When you Google “exit strategies,” you will see the five standard methods below.
Five Common Exit Strategies
- Sell the Business to Family or Friend
- Sell the Business to Management or Employees
- Mergers and Acquisitions
- Initial Public Offering
Sometimes, none of these five methods yield a desirable result for the business owner. Here’s a common example:
Samuel owns a profitable thirty-employee contracting business that puts $500,000 a year into his pocket. He doesn’t have family or friends who want to take over the business, and the employees can’t afford to buy it. The business is too small for private equity firms to be interested in, and an IPO isn’t viable. Liquidation is ridiculous since the business is profitable.
That leaves a sale, merger, or rollup by a competitor. Samuel has looked into selling the business, but the valuation is only $1.5M to $2M.
Samuel ran the math and figured commissions, legal fees, and taxes would reduce his proceeds by at least twenty-five percent, yielding him a maximum nest egg of $1.5M, and that’s not enough for him to maintain his lifestyle.
So what does Samuel do? He keeps slogging away until his health gives out or he gets sick of the daily grind and settles for around $1M for his $500,000 per year annuity….ouch.
If you are a business owner netting less than $750,000 in one of the many industries with a price-to-earnings multiple less than seven (i.e., anything not high tech, patentable, SaaS), you are probably in the same boat as Samuel. You have a valuable income stream from your business, but it’s way more valuable to you than an outside buyer.
Fortunately, there’s a sixth exit strategy that’s catching on, Half-Retirement. Half-Retiring is defined as:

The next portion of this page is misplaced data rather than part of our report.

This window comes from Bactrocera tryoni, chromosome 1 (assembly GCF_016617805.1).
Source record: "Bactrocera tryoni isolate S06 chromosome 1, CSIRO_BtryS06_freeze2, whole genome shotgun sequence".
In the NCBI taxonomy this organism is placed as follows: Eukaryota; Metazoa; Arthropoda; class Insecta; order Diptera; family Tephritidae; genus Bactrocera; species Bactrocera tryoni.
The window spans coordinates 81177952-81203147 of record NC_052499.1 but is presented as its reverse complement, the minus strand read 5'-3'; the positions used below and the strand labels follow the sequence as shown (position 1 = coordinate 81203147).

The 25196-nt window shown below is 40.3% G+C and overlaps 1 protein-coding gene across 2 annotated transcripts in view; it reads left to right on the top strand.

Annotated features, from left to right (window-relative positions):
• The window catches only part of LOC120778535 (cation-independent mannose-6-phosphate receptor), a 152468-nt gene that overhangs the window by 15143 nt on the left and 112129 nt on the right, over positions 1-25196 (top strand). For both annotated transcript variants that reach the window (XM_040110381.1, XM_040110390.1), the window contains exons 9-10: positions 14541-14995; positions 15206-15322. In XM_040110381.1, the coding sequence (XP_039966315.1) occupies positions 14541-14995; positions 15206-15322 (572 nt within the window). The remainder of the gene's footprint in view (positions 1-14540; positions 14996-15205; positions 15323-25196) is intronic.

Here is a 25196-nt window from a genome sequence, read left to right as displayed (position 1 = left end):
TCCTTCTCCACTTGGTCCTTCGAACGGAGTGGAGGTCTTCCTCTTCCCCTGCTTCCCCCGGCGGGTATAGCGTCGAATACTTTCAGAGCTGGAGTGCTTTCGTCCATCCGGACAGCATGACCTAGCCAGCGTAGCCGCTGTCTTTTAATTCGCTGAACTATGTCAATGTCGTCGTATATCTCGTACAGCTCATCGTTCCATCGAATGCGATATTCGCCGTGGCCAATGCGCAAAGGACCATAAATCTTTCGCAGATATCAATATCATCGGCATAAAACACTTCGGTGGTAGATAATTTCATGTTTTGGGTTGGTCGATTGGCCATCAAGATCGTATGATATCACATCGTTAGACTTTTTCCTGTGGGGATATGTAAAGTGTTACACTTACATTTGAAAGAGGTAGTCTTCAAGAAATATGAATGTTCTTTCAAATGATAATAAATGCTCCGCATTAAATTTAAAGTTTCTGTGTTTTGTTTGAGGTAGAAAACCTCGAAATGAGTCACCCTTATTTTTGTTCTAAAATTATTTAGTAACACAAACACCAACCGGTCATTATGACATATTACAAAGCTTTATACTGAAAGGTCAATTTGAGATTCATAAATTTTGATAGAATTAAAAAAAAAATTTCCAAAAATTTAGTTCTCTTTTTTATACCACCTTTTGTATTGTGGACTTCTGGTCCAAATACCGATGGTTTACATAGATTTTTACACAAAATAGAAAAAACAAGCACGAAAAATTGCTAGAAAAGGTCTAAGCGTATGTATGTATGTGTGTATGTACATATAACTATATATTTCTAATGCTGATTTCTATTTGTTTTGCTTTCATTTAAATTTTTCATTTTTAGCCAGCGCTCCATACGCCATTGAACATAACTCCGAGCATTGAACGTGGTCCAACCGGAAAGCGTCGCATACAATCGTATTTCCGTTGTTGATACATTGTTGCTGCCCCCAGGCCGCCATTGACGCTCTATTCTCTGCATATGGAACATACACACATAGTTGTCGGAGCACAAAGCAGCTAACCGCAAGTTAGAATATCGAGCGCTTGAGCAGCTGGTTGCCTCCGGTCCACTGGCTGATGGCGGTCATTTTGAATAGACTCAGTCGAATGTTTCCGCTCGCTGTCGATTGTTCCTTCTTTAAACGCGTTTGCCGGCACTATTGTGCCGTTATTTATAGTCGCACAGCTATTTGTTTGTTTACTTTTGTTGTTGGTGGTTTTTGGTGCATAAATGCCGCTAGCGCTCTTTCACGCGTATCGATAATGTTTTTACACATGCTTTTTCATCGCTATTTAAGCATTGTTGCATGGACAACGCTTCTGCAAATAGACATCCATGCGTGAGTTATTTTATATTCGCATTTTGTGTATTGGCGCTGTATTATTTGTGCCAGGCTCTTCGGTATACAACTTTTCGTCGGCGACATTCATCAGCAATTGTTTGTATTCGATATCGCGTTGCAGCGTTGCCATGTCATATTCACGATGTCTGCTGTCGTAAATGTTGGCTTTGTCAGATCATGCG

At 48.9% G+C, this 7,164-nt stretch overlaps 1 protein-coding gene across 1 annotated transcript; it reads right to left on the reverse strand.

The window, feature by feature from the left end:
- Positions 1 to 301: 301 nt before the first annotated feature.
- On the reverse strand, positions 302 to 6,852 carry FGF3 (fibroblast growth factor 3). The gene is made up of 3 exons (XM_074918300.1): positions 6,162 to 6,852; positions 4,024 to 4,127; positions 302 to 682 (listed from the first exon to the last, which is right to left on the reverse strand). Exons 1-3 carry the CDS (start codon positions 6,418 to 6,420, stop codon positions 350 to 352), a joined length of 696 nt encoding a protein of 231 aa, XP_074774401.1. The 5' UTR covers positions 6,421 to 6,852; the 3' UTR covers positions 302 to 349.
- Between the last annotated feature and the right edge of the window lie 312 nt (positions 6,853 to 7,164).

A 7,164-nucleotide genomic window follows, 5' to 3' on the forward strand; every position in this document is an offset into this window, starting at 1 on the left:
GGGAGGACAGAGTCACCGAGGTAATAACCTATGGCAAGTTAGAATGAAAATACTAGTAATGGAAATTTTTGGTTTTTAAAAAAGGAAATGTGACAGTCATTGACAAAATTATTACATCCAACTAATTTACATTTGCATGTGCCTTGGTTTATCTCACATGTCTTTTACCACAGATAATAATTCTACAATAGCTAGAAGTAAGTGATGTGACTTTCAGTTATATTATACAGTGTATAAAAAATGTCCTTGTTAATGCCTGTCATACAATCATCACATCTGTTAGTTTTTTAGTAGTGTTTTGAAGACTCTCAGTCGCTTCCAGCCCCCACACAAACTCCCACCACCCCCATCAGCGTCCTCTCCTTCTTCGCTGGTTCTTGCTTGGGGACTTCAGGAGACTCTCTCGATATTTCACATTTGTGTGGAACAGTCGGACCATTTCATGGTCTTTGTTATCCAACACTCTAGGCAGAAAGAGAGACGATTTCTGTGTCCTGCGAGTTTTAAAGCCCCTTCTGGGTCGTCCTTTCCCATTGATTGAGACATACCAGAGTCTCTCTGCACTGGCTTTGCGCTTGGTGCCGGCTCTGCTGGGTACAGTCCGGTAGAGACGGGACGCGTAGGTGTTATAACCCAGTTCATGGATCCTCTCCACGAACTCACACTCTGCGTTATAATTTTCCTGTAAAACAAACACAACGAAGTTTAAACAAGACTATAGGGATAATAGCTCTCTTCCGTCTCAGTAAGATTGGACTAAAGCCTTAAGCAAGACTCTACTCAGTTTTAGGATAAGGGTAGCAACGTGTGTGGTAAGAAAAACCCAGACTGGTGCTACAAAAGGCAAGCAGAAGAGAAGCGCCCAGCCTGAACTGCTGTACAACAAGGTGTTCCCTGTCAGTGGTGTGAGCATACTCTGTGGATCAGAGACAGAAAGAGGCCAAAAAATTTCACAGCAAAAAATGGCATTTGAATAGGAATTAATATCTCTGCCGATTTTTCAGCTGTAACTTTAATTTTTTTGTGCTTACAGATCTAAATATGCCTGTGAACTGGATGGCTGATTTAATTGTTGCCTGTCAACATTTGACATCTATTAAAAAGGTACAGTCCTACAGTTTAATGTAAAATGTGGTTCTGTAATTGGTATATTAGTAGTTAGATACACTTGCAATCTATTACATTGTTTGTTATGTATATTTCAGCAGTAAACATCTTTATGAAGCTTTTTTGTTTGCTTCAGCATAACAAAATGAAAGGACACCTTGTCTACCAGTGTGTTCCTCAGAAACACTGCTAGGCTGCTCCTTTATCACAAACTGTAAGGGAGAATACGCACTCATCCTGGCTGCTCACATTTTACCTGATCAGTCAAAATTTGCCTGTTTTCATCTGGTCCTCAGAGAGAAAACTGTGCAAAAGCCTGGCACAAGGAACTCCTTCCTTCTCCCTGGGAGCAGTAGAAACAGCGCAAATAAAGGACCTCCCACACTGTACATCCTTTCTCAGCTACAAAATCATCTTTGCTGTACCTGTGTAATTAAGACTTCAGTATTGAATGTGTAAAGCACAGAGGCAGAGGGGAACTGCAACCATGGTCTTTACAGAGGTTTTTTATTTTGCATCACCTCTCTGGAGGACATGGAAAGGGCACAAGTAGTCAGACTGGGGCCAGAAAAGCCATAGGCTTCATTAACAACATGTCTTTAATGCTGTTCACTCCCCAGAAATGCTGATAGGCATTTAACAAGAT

Working as much or as little as you’d like. Doing only the work you enjoy and keeping your income stream in perpetuity.
The Half-Retire exit strategy can be a viable method for many business owners to maximize the value of their business asset, plus it has a hidden benefit.
A Half-Retire exit strategy is different than working until you are too old to keep working. If you work until you can’t, you settle for whatever offer you can get, and it’s usually unattractive. The chart below compares a Half-Retirement exit strategy to working longer. You can read the detailed article on this topic (working less vs. Half-Retired here).
However, the biggest risk of maintaining the status quo is hitting the wall. No one ever thinks it will happen to them, but it happens to everyone. Today, you are fine putting up with cleaning up the messes employees make, working longer hours than you should, and playing the catch-all for work no one else can do or will do. Every year, this “grind” wears you down until you can’t take it anymore.
If you haven’t worked to make the business less dependent upon you, it’s going to be hard to sell and not fetch a good price. Why, because now you’re desperate. You can’t take it anymore, and you just need out.
If you use Half-Retirement as your exit strategy, you can avoid this expensive trainwreck. Half-Retirees create a business that is less dependent upon them, so when it comes time to sell, buyers line up to buy a quality business with less hidden risk than the others for sale. That will yield a quick and profitable transaction when you decide to sell the business.
To learn more about the six-step Half-Retire process, download the Blueprint to Half-Retirement.